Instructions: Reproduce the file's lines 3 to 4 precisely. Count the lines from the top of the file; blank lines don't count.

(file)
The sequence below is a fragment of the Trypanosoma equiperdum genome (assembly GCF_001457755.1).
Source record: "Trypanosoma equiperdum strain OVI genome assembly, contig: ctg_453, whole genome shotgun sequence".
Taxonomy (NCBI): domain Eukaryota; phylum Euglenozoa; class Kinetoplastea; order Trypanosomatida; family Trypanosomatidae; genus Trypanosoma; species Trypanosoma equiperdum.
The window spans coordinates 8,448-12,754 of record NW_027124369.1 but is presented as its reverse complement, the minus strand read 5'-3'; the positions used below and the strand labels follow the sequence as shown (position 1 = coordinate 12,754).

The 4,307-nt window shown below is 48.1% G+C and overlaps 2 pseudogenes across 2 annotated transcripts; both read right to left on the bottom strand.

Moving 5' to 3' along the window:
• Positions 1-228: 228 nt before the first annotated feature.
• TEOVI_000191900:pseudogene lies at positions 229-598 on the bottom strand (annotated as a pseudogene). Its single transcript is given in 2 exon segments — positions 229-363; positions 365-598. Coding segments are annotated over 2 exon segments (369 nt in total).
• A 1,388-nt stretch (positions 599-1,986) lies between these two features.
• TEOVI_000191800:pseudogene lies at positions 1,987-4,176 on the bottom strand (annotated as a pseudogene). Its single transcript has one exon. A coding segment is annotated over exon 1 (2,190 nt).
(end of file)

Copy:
Taxonomy (NCBI): domain Eukaryota; phylum Euglenozoa; class Kinetoplastea; order Trypanosomatida; family Trypanosomatidae; genus Trypanosoma; species Trypanosoma equiperdum.
The window spans coordinates 8,448-12,754 of record NW_027124369.1 but is presented as its reverse complement, the minus strand read 5'-3'; the positions used below and the strand labels follow the sequence as shown (position 1 = coordinate 12,754).